Seoul, South Korea — When a cardinal dons his red robes for the first time and is given his red hat, he usually is reminded that the color of the vestments is a call to devote himself completely to Christ and his church, even to the point of shedding his blood if necessary.
For 70-year-old Cardinal-designate Andrew Yeom Soo-jung of Seoul, such sacrifice is part of his family history as well as the history of Catholicism in his country.
He is a direct descendant of Joseph Yeom Deok-sun, who was among the first Koreans to embrace Catholicism in the late 1700s. Another direct ancestor, Peter Yeom Seok-tae, died in 1850 during the anti-Catholic persecutions of the Joseon or Choson dynasty.
Pope Francis will induct the Korean archbishop and 18 other men into the College of Cardinals Feb. 22.
As part of the 2012-13 Year of Faith, the cardinal led Seoul priests on a walking pilgrimage to churches and shrines connected to the story of the Korean martyrs; 103 martyrs have already been canonized and another 125 should be beatified this year.
The Seoul pilgrimage also marked the 60th anniversary of the Korean War and a time of prayer for reconciliation between North and South Korea. The cardinal-designate is the apostolic administrator of the North Korean diocese of Pyongyang, a diocese that exists only in name since the country is officially atheist.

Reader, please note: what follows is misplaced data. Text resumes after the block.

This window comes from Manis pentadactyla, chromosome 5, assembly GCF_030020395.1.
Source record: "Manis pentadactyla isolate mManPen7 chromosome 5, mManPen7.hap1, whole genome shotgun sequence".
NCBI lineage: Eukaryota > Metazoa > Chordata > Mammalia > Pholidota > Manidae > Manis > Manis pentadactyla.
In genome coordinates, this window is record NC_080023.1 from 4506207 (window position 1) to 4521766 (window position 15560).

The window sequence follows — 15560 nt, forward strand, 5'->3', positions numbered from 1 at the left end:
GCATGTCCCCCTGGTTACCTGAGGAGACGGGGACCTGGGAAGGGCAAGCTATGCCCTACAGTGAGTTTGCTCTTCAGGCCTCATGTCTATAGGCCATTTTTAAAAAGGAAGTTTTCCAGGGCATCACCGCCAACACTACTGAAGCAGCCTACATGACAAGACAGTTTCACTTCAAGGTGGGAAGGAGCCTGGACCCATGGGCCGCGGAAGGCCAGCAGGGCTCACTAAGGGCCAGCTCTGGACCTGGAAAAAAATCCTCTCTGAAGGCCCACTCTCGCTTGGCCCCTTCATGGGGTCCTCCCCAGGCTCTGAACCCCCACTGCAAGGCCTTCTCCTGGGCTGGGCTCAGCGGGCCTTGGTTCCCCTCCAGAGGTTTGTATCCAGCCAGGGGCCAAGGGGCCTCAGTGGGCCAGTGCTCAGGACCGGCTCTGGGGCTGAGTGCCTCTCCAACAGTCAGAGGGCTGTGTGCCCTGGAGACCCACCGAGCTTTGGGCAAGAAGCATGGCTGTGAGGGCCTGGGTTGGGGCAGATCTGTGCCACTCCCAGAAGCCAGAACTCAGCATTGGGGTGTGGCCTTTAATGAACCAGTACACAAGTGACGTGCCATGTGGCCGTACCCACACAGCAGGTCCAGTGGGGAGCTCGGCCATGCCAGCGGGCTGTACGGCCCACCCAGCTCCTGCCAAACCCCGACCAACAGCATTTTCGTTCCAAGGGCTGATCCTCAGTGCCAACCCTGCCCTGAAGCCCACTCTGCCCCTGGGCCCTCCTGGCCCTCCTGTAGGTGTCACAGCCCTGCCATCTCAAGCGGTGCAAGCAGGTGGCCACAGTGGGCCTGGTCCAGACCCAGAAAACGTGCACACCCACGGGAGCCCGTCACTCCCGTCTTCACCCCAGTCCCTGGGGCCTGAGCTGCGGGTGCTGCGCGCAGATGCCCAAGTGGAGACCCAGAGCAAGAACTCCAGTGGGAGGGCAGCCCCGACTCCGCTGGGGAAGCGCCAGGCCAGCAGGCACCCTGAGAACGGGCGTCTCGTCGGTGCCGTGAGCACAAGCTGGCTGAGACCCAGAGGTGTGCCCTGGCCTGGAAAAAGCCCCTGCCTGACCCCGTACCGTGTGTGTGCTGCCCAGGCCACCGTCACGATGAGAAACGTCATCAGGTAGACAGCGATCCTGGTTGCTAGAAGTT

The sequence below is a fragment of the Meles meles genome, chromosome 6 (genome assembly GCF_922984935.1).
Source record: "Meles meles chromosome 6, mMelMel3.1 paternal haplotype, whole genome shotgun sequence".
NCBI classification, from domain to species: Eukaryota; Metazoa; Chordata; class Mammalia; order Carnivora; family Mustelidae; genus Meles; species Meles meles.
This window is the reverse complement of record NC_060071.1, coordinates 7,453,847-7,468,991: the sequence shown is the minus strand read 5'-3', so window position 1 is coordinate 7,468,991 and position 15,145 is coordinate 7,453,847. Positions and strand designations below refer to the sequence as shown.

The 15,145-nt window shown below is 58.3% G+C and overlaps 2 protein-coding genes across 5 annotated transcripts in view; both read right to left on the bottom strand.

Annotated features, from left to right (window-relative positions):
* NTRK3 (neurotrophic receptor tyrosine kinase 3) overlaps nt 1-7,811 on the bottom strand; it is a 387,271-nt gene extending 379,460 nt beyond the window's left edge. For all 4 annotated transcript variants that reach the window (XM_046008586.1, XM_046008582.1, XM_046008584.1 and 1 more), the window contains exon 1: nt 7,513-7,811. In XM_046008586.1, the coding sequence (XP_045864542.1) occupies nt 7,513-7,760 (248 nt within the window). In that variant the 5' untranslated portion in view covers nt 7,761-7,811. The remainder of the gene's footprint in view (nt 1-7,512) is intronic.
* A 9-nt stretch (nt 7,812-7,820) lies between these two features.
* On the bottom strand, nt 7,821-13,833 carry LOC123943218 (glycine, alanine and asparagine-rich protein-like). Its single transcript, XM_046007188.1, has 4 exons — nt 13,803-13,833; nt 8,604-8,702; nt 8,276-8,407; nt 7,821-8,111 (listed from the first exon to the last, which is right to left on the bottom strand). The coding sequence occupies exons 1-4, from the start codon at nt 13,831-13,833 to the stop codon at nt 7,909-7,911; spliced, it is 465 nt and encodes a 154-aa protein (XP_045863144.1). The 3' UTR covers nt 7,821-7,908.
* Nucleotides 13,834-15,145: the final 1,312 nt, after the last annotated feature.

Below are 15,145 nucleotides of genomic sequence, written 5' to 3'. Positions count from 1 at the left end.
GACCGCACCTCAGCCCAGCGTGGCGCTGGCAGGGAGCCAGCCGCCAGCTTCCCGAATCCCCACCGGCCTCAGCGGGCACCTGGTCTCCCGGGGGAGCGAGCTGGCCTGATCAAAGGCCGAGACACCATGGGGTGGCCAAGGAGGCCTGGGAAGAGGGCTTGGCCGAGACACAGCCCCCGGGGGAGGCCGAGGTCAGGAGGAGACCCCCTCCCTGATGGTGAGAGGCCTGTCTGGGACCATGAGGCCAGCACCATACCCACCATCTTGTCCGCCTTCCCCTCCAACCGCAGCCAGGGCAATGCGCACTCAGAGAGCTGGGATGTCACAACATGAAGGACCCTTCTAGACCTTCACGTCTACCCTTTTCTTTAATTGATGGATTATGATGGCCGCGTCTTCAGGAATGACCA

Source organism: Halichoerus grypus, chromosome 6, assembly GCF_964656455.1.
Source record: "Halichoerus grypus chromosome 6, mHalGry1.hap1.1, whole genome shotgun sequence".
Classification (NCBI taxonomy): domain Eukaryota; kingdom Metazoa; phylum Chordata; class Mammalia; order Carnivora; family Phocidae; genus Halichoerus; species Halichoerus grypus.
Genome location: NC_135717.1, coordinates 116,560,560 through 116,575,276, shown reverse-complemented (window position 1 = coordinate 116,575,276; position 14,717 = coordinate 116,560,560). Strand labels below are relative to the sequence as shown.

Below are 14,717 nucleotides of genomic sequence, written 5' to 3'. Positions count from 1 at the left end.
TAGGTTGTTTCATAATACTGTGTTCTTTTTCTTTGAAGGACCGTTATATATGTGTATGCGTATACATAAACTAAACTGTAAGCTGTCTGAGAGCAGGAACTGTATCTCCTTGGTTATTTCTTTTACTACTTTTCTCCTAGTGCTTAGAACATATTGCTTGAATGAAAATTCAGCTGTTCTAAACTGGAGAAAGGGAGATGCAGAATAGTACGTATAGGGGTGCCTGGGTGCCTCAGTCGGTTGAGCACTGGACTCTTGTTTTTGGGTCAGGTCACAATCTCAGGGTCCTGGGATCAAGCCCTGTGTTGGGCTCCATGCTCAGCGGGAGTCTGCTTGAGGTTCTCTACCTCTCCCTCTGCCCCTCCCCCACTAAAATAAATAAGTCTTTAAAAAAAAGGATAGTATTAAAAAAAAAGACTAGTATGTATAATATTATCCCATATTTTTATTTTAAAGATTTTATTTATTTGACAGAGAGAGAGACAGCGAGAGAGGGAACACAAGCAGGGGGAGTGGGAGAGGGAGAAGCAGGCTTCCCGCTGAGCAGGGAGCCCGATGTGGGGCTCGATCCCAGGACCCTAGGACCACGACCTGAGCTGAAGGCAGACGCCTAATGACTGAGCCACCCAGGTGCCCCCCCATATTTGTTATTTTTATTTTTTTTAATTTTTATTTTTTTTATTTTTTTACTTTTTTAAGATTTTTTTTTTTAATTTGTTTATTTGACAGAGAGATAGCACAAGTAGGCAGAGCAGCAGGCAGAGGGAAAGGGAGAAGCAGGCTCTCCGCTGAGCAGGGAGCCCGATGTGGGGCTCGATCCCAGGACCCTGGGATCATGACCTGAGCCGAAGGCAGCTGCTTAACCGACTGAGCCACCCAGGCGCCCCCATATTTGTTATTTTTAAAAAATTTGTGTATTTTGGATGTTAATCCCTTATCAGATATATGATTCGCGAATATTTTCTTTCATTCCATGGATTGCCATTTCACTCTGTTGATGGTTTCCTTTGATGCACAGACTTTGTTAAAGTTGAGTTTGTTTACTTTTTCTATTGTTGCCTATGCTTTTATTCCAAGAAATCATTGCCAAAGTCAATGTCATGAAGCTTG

Visiting a shelter run by Caritas Seoul Jan. 19, just a week after Pope Francis announced he was making him a cardinal, Yeom told the sick and the homeless: "From now on, I will be wearing scarlet garments. The blood-like color symbolizes martyrdom, my willingness to die for faith. I need your prayers. Your prayers are strong, because they are made under difficult circumstances."
In an interview with Fides, the news agency of the Congregation for the Evangelization of Peoples, the cardinal-designate said he saw his appointment to the College of Cardinals as a further encouragement to be bold in proclaiming the Gospel throughout Asia.
"I have to admit I am a bit afraid and worried, but I accept with humility and with joy the Holy Father's invitation and the Lord's call," he told Fides. "I would like to be a gentle shepherd who cares for every lamb of the flock, capable of holding together the whole flock."
Born Dec. 5, 1943, in Ansong, he studied at the Seoul seminary before earning a master's degree in counseling psychology from Korea University.
Ordained to the priesthood in 1970, he spent most of the first years of his ministry working in parishes and teaching at the Seoul archdiocesan minor seminary. He became chancellor of the major seminary in 1987 and chancellor of the archdiocese in 1992.
In 2001, Pope John Paul II named him an auxiliary bishop of Seoul, and he became head of the archdiocese in 2012. Among other posts within the Korean bishops' conference, he serves on the Commissions for the Reconciliation of the Korean People and the Special Commission for Promoting Beatifications and Canonizations.